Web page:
Tor is an internet browser famous mainly for 2 thing - it prides itself for providing anonymity, and it can give you access to darkweb (but you can of course use it like any other browser). It was developed in 1990 by US Navy for their needs of anonymous communication. Interestlingly, Tor is still up to this day partially financed by the US government. Tor is based on Mozilla Firefox, but it is blocking some of its add-ons and functions that could reveal user's identity (e.g. Flash, QuickTime). Just like Firefox, Tor is an open source software. This means its source code is available for everyone and if you think you can create a better version of Tor, nothing stands in your way (this process is called forking). Tor uses DuckDuckGo as its default search engine, which is another project that emphasizes on user's privacy.

How does browsing using Tor works? Before your request reaches the destination server, it will go through at least 3 Tor servers (or nodes) located all around the planet. The communication is working on encrypted links, only the link from last (exit) node to destination server is unencrypted. This will make you address untraceable, because the attacker would have to see all the links from your computer through each node, which is virtually impossible. On the other hand, this whole process is making Tor significantly slower than normal internet browsers, especially Chrome.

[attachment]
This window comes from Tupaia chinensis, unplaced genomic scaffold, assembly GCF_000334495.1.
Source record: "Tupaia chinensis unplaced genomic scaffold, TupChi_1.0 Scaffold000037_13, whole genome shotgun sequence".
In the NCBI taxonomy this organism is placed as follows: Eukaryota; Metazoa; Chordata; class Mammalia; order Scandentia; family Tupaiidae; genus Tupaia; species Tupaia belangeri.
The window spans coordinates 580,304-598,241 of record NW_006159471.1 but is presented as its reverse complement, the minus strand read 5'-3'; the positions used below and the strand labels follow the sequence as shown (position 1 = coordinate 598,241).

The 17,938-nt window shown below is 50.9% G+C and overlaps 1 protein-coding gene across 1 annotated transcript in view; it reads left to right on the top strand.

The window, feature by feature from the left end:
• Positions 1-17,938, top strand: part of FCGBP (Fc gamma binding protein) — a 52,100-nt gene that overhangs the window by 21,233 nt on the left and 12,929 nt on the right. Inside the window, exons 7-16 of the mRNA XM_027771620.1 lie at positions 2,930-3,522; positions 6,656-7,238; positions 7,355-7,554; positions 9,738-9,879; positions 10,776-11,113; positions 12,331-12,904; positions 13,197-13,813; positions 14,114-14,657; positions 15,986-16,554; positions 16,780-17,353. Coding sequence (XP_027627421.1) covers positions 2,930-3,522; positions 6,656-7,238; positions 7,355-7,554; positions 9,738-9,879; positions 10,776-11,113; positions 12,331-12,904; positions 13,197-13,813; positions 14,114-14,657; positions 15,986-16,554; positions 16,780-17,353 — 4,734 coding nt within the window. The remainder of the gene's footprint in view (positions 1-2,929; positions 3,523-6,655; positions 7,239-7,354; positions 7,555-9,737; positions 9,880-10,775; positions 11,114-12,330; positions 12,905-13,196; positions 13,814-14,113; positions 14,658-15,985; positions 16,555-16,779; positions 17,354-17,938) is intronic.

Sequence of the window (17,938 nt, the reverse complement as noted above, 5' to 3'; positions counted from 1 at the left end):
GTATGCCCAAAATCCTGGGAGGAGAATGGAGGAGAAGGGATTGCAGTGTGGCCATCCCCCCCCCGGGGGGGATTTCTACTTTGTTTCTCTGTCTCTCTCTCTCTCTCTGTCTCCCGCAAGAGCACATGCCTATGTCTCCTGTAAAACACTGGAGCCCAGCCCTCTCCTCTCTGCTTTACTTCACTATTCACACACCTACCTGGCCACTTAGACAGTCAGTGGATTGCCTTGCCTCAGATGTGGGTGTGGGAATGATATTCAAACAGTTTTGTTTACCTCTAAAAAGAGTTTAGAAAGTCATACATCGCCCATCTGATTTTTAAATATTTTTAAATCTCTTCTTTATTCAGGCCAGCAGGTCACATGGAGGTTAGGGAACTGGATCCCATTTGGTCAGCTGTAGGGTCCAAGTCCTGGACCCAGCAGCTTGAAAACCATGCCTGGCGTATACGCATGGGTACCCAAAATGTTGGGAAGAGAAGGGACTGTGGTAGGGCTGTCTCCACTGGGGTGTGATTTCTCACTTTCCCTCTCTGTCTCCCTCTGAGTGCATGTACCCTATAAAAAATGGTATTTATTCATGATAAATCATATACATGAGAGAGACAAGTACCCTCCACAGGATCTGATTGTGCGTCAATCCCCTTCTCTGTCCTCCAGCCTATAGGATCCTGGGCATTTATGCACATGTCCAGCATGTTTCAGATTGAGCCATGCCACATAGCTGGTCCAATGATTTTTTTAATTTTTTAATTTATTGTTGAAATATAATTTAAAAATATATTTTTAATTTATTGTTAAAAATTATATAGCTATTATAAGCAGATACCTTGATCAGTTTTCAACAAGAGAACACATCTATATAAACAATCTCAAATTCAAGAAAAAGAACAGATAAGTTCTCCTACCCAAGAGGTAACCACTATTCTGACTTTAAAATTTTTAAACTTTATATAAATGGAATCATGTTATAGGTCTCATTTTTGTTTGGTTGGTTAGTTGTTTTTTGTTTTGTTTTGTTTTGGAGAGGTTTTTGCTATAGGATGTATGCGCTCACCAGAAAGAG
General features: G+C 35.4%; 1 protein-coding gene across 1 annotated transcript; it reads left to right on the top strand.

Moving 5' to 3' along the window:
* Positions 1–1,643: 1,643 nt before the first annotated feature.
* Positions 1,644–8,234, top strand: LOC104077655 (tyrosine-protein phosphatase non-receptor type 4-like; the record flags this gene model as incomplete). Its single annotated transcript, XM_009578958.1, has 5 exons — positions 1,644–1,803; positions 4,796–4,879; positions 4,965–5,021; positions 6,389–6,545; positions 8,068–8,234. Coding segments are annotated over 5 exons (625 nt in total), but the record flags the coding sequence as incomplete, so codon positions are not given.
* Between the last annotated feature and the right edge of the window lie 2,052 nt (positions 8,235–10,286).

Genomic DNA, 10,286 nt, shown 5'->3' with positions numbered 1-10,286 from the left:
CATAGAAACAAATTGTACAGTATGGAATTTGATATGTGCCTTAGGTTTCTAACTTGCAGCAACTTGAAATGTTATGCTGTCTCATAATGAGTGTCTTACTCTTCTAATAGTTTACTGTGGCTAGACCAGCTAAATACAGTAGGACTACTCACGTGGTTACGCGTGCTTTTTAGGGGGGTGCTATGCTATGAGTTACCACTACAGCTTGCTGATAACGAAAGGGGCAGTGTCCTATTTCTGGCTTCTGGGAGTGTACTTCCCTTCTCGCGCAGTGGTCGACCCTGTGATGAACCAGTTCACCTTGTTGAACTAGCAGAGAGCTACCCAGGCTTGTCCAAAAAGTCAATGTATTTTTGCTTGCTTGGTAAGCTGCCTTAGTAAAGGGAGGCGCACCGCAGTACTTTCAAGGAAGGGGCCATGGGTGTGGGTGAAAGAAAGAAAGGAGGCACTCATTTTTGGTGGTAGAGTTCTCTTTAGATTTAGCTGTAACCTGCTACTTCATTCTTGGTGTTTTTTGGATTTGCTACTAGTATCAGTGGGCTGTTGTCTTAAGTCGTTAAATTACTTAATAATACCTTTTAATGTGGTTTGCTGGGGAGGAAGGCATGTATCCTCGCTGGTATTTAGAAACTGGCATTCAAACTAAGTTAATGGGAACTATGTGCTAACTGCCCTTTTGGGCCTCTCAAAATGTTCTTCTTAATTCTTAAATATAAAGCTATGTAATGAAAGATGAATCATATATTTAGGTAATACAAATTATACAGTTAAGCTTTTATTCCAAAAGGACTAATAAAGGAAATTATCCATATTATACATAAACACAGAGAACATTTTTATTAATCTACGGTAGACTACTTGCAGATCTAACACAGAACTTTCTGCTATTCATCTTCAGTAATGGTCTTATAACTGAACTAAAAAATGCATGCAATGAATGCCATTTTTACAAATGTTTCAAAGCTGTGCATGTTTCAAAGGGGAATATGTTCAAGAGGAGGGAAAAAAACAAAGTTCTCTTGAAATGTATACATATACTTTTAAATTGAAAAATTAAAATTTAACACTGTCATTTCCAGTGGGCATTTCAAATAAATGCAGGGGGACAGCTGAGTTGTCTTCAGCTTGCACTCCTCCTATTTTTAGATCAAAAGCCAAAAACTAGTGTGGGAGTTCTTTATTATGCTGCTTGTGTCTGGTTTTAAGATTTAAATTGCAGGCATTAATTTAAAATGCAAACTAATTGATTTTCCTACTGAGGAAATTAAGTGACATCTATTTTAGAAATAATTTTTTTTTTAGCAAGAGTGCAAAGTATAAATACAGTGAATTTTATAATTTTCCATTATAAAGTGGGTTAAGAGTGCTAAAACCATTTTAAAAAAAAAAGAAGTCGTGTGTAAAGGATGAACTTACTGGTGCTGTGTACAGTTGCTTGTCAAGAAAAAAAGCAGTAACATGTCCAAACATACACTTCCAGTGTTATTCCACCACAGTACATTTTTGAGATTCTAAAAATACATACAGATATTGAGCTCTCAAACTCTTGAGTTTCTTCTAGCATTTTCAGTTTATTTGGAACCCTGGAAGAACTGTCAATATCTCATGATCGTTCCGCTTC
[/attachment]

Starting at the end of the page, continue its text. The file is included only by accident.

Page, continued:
Author: Electronic Frontier Foundation, minor modifications by me. -, CC BY 3.0,

This page was created by Jan Havlíček in January 2021 as a final project from subject 2SE307 (FMV, VŠE Praha) 
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